Every now and then you read a case that seems like a law school exam question. The recent decision of The Bank of Nova Scotia and Scotia Dealer Advantage Inc. v Darcy Tucker Holdings Ltd. is a perfect example. In this case, the Court of King’s Bench of New Brunswick found that a lender to customers purchasing vehicles from a dealership had priority over a supplier of those vehicles even though the supplier was never paid by the dealership for the vehicles and may not have transferred title to the dealership.
DMR Auto Sales (DMR), a car dealership, entered into an arrangement with Darcy Tucker Holdings Inc. (DTHI), a vehicle wholesaler, whereby DTHI supplied vehicles to DMR. DMR would sell those vehicles to its customers in the ordinary course of business and would sometimes arrange financing of those vehicles with a bank, in this case, The Bank of Nova Scotia (BNS). Part of this arrangement included DTHI retaining the registration of the vehicles in its name until DMR paid DTHI after the vehicles were sold.
DMR sold four vehicles (the Vehicles) to four separate customers, and each of the customers signed credit agreements with DMR for financing that DMR then assigned to BNS. BNS took purchase money security interests or PMSIs in the Vehicles and proceeded to register financing statements within fifteen (15) days of the customer taking possession of the respective vehicle, as required under the Personal Property Security Act (New Brunswick) (the PPSA).
A sales representative of DMR allegedly engaged in fraudulent activity by selling the Vehicles to the customers without paying DTHI for those vehicles. DTHI was not aware of these transactions.
Who Has Priority to the Vehicles?
The Court found that BNS had priority over DTHI to the Vehicles. Although the Court did not go into detail on the question of ownership, the Court did find that except for retaining registration of the Vehicles (which was in the name of DTHI), all other indicia of title in the vehicles resided with DMR, and through it, with the customers.
The Court went on to hold, however, that the PPSA is not concerned with ownership but is instead concerned with a proprietary interest. As such, a debtor in lawful possession of the collateral, such as DMR, had sufficient rights to support the attachment of a security interest to that collateral regardless of the fact that the debtor’s interest does not amount to full title or ownership.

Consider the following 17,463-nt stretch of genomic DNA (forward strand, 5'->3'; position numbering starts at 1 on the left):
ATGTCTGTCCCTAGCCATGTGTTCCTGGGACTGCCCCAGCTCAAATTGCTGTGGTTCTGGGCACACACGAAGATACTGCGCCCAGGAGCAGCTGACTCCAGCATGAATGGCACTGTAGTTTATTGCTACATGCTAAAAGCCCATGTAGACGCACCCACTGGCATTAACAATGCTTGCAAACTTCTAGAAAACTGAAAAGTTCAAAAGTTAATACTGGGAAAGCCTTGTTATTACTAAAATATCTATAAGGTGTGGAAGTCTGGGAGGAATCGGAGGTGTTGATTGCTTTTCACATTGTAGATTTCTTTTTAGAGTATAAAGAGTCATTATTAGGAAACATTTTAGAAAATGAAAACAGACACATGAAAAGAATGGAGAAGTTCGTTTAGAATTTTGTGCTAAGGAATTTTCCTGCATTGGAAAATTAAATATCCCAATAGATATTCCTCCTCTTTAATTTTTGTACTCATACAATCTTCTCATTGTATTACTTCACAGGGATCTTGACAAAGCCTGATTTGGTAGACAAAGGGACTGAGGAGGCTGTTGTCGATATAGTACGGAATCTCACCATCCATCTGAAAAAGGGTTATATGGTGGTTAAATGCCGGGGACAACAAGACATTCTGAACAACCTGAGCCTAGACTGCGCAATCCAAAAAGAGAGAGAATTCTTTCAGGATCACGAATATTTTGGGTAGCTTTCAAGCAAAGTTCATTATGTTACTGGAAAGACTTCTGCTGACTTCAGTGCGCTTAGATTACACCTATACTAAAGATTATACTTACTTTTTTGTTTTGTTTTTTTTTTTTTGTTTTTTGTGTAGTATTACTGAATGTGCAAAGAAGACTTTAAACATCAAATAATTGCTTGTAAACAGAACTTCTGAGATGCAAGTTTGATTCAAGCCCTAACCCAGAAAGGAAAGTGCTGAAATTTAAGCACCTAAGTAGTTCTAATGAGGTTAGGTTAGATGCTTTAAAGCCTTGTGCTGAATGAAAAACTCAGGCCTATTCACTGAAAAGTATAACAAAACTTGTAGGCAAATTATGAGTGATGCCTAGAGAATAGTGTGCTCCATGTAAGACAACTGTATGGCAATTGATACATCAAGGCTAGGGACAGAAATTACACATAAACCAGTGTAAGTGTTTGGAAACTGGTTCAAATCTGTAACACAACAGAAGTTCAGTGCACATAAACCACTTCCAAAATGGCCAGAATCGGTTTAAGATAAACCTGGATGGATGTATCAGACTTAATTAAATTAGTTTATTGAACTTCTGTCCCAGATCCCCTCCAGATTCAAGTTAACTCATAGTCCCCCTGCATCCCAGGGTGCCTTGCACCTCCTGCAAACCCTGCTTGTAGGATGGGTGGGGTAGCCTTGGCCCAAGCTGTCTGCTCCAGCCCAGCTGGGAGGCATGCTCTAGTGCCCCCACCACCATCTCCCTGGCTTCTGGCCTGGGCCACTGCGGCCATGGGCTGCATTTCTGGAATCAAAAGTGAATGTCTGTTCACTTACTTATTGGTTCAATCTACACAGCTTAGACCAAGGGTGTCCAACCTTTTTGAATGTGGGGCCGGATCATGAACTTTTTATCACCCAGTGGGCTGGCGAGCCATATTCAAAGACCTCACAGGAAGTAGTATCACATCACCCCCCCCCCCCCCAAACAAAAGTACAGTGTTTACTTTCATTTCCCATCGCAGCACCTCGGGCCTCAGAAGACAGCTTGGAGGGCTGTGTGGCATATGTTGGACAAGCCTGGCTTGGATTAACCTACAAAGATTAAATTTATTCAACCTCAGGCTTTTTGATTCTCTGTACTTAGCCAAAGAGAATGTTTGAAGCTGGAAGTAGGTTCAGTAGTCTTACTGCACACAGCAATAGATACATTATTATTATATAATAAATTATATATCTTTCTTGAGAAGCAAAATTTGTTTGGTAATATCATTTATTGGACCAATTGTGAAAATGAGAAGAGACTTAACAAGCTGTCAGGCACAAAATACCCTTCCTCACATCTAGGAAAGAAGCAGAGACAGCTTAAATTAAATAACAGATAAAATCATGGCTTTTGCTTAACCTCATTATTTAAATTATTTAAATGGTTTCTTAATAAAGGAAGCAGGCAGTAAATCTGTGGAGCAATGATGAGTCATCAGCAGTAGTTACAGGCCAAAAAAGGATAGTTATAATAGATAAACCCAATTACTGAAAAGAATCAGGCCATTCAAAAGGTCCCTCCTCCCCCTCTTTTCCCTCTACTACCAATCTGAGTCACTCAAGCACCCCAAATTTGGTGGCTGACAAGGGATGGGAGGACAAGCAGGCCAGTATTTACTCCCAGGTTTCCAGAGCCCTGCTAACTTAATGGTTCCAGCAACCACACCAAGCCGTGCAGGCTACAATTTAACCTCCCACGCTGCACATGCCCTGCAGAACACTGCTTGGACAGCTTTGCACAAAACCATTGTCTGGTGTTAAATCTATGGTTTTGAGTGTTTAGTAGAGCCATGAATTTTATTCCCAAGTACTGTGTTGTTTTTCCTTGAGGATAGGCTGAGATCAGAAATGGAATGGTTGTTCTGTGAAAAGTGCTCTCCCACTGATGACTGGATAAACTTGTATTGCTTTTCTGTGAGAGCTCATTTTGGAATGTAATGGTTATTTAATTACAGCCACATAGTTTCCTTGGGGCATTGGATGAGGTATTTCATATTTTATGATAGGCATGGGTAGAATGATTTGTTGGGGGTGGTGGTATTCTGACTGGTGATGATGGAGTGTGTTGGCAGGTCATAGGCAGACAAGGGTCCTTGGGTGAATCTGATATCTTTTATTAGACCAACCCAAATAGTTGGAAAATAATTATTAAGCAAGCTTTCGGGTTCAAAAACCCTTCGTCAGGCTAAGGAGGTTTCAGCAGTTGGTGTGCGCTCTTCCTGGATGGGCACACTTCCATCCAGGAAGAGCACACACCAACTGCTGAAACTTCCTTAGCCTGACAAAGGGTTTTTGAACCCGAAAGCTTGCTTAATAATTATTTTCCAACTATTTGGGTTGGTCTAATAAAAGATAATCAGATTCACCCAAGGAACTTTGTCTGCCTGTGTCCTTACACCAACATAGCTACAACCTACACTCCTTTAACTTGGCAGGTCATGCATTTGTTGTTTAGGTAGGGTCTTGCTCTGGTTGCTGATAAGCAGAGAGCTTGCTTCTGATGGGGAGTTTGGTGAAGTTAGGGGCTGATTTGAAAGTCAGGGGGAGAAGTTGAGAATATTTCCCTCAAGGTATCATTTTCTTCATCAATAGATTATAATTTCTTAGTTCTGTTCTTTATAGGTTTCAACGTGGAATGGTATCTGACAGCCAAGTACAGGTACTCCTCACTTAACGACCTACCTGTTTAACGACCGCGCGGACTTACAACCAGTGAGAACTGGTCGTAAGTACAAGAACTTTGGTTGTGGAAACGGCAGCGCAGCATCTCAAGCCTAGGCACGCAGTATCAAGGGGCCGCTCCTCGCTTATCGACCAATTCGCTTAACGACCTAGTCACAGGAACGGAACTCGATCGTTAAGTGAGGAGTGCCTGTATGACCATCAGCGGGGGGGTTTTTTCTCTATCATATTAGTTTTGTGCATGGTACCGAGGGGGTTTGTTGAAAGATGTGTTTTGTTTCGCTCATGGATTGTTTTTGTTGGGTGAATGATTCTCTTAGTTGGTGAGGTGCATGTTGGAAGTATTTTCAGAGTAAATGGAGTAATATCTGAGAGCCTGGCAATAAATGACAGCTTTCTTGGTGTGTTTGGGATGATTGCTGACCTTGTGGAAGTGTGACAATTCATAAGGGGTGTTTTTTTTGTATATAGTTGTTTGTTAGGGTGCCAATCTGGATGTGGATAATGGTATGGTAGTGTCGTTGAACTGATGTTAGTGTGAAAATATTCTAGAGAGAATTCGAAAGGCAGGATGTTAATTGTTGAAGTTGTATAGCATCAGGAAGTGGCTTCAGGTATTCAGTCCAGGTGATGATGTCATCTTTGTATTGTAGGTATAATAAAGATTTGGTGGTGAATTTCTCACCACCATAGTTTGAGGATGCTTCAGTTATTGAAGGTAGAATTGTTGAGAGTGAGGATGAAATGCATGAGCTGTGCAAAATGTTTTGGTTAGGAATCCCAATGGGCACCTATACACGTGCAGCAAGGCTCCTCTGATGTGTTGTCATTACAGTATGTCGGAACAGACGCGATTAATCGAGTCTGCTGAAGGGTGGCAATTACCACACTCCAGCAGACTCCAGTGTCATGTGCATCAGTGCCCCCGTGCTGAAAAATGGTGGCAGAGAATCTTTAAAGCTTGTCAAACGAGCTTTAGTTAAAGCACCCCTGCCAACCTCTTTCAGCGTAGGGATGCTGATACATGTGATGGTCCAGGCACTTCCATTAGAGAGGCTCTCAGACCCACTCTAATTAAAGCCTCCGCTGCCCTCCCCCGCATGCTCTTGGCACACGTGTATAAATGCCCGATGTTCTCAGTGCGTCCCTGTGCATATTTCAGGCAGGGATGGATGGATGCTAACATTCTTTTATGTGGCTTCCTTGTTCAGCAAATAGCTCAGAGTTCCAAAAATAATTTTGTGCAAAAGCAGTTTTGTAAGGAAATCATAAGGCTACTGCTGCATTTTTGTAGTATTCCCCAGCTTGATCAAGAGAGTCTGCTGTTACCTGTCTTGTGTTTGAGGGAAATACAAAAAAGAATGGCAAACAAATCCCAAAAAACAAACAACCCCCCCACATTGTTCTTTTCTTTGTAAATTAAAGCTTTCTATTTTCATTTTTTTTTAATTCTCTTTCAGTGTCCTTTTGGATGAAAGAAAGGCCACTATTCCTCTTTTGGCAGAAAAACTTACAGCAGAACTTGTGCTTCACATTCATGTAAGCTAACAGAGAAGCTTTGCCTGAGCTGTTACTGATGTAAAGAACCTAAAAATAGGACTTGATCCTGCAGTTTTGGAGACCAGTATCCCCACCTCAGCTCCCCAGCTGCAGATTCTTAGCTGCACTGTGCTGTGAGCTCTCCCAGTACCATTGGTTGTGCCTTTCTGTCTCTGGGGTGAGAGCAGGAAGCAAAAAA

In this case, DMR was found to be in lawful possession of the vehicles because DTHI permitted the vehicles to be placed or remain at DMR’s premises while also providing DMR with keys to the vehicles. The Court noted that possession is of particular importance in these kinds of cases and referenced Section 30(2) of the PPSA which states that “A buyer or lessee of goods sold or leased in the ordinary course of business of the seller or lessor takes free of any perfected or unperfected security interest given by the seller or lessor,… whether or not the buyer or lessee knows of it.” Based on this, the Court held that the customers took the vehicles free of any perfected or unperfected security interest that DTHI might have had, because any potential customers would naturally believe that DMR had the authority to sell and transfer title in the vehicles to the customers upon seeing the cars for sale on DMR’s premises.
With respect to BNS’s PMSI in the Vehicles, the Court held that BNS had a super-priority in the Vehicles pursuant to Section 34 of the PPSA, as the credit agreements in question met the definition of PMSI, and BNS perfected the security interests within fifteen (15) days as required under the PPSA. The Court found that DTHI retained registration of the Vehicles as security for the amounts owed to it by DMR, but DTHI did not take any additional steps to perfect its security interest. As such, BNS’s PMSI trumped DTHI’s unperfected security interest.
The Court’s decision in this case demonstrates the importance of possession in instances where suppliers are not paid for goods by a party that then sells those unpaid goods to unassuming customers. The decision also illustrates that the PPSA is primarily concerned with proprietary interest over ownership when determining priority disputes.